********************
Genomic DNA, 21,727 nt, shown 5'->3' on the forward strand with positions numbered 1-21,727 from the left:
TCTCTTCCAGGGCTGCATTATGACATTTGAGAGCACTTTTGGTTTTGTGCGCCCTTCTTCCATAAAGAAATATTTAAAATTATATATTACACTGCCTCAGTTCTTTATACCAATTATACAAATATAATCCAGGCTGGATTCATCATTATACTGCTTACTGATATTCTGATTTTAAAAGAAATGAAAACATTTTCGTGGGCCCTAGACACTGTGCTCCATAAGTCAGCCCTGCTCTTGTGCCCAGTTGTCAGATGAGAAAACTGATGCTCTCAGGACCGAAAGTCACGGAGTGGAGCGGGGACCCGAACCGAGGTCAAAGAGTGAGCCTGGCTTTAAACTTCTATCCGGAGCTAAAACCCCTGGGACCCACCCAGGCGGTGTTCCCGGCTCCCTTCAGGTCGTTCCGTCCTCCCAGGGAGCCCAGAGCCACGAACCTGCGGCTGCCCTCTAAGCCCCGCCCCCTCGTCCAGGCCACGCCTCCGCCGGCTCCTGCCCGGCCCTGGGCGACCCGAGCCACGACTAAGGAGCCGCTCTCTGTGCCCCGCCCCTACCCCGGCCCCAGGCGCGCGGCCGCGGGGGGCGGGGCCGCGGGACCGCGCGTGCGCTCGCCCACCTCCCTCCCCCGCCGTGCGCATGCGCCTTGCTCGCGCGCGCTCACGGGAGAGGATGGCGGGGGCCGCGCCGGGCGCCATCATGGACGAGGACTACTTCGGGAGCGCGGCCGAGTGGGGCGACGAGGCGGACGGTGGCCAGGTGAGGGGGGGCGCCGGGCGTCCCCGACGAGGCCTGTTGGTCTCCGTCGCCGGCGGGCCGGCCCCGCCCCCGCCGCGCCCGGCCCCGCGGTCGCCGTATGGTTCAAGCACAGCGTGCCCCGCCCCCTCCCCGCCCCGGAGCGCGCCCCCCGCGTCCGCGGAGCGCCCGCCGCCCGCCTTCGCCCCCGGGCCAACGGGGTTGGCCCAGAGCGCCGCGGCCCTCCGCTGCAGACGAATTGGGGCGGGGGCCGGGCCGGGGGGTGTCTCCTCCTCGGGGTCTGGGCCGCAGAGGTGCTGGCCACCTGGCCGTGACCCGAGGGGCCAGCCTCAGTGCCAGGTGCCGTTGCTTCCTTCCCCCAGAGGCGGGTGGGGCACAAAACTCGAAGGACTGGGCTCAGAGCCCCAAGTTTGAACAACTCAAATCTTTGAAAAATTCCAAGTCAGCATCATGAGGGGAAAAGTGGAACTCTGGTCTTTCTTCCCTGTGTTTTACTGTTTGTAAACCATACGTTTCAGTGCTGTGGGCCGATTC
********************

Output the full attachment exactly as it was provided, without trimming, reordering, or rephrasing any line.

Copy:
Genomic DNA, 21,727 nt, shown 5'->3' on the forward strand with positions numbered 1-21,727 from the left:
TCTCTTCCAGGGCTGCATTATGACATTTGAGAGCACTTTTGGTTTTGTGCGCCCTTCTTCCATAAAGAAATATTTAAAATTATATATTACACTGCCTCAGTTCTTTATACCAATTATACAAATATAATCCAGGCTGGATTCATCATTATACTGCTTACTGATATTCTGATTTTAAAAGAAATGAAAACATTTTCGTGGGCCCTAGACACTGTGCTCCATAAGTCAGCCCTGCTCTTGTGCCCAGTTGTCAGATGAGAAAACTGATGCTCTCAGGACCGAAAGTCACGGAGTGGAGCGGGGACCCGAACCGAGGTCAAAGAGTGAGCCTGGCTTTAAACTTCTATCCGGAGCTAAAACCCCTGGGACCCACCCAGGCGGTGTTCCCGGCTCCCTTCAGGTCGTTCCGTCCTCCCAGGGAGCCCAGAGCCACGAACCTGCGGCTGCCCTCTAAGCCCCGCCCCCTCGTCCAGGCCACGCCTCCGCCGGCTCCTGCCCGGCCCTGGGCGACCCGAGCCACGACTAAGGAGCCGCTCTCTGTGCCCCGCCCCTACCCCGGCCCCAGGCGCGCGGCCGCGGGGGGCGGGGCCGCGGGACCGCGCGTGCGCTCGCCCACCTCCCTCCCCCGCCGTGCGCATGCGCCTTGCTCGCGCGCGCTCACGGGAGAGGATGGCGGGGGCCGCGCCGGGCGCCATCATGGACGAGGACTACTTCGGGAGCGCGGCCGAGTGGGGCGACGAGGCGGACGGTGGCCAGGTGAGGGGGGGCGCCGGGCGTCCCCGACGAGGCCTGTTGGTCTCCGTCGCCGGCGGGCCGGCCCCGCCCCCGCCGCGCCCGGCCCCGCGGTCGCCGTATGGTTCAAGCACAGCGTGCCCCGCCCCCTCCCCGCCCCGGAGCGCGCCCCCCGCGTCCGCGGAGCGCCCGCCGCCCGCCTTCGCCCCCGGGCCAACGGGGTTGGCCCAGAGCGCCGCGGCCCTCCGCTGCAGACGAATTGGGGCGGGGGCCGGGCCGGGGGGTGTCTCCTCCTCGGGGTCTGGGCCGCAGAGGTGCTGGCCACCTGGCCGTGACCCGAGGGGCCAGCCTCAGTGCCAGGTGCCGTTGCTTCCTTCCCCCAGAGGCGGGTGGGGCACAAAACTCGAAGGACTGGGCTCAGAGCCCCAAGTTTGAACAACTCAAATCTTTGAAAAATTCCAAGTCAGCATCATGAGGGGAAAAGTGGAACTCTGGTCTTTCTTCCCTGTGTTTTACTGTTTGTAAACCATACGTTTCAGTGCTGTGGGCCGATTC